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Map Of U.S. States By Home Foreclosures

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Reader Comments (12)

J.P. Morgan Getting Squeezed In Silver Market?

Dec 6, 2010 at 10:03 PM | Registered CommenterDailyBail
Doesn't look good for my home state of Florida. I was watching the news this morning and the fact that vacant homes are rising is proving to be quite the problem for cities for all manners of reasons. Like taxes, homeless, squatters, and even coyote families occupying vacant homes and then going out at night and eating pet cats.
Dec 8, 2010 at 11:44 AM | Unregistered CommenterHal (GT)
@hal...i had heard of everything except the coyotes...it's a wasteland...
Dec 9, 2010 at 12:05 AM | Registered CommenterDailyBail
Not fit for print...

Daley is personally opposed to the creation of Warren's brainchild, the CFPB, sources said, although he's in support of better regulation for the financial sector.
Jan 7, 2011 at 7:03 PM | Unregistered CommenterVote No
Keiser Report #96: 'Crash JP Morgan - Buy Silver'
Jan 10, 2011 at 1:57 PM | Unregistered CommenterAnonymous
the funny thing is that they claim real estate is set to rebound soon...when i see headlines like that i laugh! this real estate bubble will take another 10 years to solve.
Feb 17, 2011 at 1:43 PM | Unregistered CommenterSell Short
I had no idea Florida was such bloodbath when compared even to CA and NV. Las Vegas has led the country in foreclosures for 48+ months. How is it that damn near the entire state of Florida is just as bad?

DB, I don't know about JPM getting squeezed in silver... I certainly hope so. But for the last few days the price just couldn't cross $31, and then today... Whammo! $31.80, seemingly for no reason at all.
Feb 17, 2011 at 6:14 PM | Unregistered CommenterCheyenne
cheyenne...the silver squeeze story was from dec. 6...when i first put up this map....though silver did do very nicely today...
Feb 17, 2011 at 10:32 PM | Registered CommenterDailyBail
U.S. cities struggle with blighted bank-owned homes



The vacant home was foreclosed on in August 2011 by Bank of America, which has done nothing to repair it.

And in a cruel twist that underscores the connection between the housing meltdown and the fiscal crisis afflicting many local governments, the city of Los Angeles lacks the wherewithal to force the property owner to clean up the mess.

Across America, bank-owned, blighted houses sit untouched, sometimes for years, disfiguring what in many cases are already troubled neighborhoods. Activists say the problem is particularly acute in minority areas. And many cities do not have the resources, the will or the power to force banks to maintain their properties.
Jun 10, 2012 at 2:42 PM | Registered CommenterJohn
Obama’s Secret Plan to Prop Up Housing Prices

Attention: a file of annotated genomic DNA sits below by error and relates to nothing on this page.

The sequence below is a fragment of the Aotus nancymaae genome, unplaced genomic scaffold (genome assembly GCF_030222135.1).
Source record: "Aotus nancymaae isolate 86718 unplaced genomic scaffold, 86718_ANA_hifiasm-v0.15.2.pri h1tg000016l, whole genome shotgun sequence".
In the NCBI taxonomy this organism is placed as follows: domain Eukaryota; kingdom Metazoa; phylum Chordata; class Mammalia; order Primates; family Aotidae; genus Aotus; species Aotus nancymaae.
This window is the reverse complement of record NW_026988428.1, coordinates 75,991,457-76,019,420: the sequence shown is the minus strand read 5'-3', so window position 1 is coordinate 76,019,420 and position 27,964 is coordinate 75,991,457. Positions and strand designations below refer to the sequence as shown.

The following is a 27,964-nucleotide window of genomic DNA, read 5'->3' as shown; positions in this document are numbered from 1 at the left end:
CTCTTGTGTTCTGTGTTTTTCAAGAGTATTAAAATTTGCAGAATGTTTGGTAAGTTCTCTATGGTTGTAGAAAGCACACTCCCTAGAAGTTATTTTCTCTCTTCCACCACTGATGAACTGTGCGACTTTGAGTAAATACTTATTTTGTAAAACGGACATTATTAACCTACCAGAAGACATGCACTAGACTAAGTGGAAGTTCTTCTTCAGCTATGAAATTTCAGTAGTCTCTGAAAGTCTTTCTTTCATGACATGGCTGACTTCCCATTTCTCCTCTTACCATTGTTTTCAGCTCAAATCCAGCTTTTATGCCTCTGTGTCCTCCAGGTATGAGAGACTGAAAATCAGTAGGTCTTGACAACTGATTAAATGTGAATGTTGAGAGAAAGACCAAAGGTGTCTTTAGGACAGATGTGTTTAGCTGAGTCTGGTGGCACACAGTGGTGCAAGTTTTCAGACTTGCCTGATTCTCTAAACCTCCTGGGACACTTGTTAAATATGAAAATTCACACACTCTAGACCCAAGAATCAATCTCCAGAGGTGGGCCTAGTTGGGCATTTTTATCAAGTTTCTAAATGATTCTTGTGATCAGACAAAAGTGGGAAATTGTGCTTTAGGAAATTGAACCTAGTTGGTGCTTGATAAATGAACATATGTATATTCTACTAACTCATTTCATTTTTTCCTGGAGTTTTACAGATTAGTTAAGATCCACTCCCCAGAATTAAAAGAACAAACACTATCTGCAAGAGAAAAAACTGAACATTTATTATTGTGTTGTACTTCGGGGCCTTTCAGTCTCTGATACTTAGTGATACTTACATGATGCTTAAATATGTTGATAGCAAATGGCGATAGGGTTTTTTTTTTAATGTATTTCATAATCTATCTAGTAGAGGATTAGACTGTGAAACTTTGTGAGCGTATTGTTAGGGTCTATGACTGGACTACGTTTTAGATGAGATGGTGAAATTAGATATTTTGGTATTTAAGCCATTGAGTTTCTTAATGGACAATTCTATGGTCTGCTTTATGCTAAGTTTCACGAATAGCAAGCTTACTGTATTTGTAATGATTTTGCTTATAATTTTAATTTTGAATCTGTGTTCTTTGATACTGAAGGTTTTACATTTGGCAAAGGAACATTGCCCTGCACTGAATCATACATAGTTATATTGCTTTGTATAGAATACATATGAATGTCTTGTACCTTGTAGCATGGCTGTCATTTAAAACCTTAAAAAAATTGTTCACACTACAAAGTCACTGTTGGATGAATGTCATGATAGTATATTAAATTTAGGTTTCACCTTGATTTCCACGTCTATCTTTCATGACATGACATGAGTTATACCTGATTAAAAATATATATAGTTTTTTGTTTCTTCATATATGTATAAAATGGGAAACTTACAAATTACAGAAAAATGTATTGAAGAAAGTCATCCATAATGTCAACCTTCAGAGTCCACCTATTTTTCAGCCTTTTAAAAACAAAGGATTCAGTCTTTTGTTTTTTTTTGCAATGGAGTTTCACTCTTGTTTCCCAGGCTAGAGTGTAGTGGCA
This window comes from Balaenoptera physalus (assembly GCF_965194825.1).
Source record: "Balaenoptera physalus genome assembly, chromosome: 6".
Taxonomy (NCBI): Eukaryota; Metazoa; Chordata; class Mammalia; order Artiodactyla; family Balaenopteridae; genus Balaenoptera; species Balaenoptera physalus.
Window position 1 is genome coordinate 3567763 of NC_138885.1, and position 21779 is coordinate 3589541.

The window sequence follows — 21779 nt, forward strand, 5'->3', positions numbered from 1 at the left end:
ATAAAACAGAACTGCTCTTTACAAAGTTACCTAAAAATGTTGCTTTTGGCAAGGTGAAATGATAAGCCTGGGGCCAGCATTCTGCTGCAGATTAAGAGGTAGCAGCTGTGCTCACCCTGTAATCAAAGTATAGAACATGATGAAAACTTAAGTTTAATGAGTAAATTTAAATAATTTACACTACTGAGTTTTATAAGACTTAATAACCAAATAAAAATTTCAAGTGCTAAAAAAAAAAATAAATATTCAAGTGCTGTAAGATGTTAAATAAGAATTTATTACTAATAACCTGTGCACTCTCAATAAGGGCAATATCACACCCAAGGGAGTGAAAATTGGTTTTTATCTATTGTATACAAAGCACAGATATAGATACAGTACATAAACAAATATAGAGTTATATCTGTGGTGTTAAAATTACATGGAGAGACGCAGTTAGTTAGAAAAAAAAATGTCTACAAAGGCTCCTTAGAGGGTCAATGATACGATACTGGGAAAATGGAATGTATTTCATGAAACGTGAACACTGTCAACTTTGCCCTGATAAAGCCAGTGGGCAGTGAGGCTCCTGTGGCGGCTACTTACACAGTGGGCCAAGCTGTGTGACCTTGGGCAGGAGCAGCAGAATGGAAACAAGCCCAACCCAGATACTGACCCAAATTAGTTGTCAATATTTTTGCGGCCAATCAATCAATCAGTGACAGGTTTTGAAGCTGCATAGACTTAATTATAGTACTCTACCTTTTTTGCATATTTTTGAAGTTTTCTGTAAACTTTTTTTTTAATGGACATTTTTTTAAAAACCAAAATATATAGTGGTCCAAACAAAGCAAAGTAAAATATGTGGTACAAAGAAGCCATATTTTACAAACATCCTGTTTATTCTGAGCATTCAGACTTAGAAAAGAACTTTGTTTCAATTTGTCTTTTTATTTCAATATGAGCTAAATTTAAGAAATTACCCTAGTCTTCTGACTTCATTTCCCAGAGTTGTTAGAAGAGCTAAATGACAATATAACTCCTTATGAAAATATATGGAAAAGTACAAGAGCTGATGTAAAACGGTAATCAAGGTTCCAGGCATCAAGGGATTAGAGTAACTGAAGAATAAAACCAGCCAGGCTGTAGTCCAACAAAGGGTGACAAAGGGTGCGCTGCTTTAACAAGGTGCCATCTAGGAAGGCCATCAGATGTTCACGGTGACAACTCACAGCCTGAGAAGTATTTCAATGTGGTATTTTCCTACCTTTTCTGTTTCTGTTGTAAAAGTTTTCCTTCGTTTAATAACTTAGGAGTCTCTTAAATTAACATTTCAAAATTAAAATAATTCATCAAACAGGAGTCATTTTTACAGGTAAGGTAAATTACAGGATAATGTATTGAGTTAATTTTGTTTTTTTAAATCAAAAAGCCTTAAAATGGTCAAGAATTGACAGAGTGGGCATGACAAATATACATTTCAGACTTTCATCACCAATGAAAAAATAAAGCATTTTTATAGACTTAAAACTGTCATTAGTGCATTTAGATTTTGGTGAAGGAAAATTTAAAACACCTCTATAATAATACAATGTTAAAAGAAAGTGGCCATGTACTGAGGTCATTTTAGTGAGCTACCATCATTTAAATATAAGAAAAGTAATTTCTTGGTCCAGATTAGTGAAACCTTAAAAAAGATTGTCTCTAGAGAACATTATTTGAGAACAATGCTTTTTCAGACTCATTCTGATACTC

Private Equity firms are piling in to the housing market to take advantage of bargain basement prices on distressed inventory. The Obama administration is stealthily selling homes to big investors who are required to sign non-disclosure agreements to ensure that the public remains in the dark as to the magnitude of the giveaway. Aside from the steep discounts on the homes themselves, the government is also providing “synthetic financing to reduce the up-front capital required if they agree to form a joint venture with Fannie Mae and share proceeds from the rental or sale of properties.” (Businessweek)

In other words, US-taxpayers are providing extravagant financing for deep-pocket speculators who want to reduce their risk while maximizing their profits via additional leverage. The plan resembles Treasury Secretary Timothy Geithner’s Public-Private Partnership Investment Program, (PPIP) which Columbia University professor Joseph Stiglitz denounced in an op-ed in the New York Times. Here’s what he said:

“The Obama administration’s $500 billion or more proposal to deal with America’s ailing banks has been described by some in the financial markets as a win-win-win proposal. Actually, it is a win-win-lose proposal: the banks win, investors win — and taxpayers lose.”

The same rule applies here. Speculators are getting lavish incentives (gov financing, low rates, and severe discounts) in secret deals to buy distressed inventory which should be available to the public at market prices. If that’s not a ripoff, then what is?
Sep 4, 2012 at 10:10 PM | Unregistered Commenterjohn
Analysis: ResCap bidders line up for rare subprime mortgage sale



Mortgage lender Residential Capital RESC.UL is poised to reap billions in a bankruptcy auction of its assets next month - an unusual turn for a subprime lender in Chapter 11.
Sep 5, 2012 at 5:54 AM | Unregistered Commenterjohn

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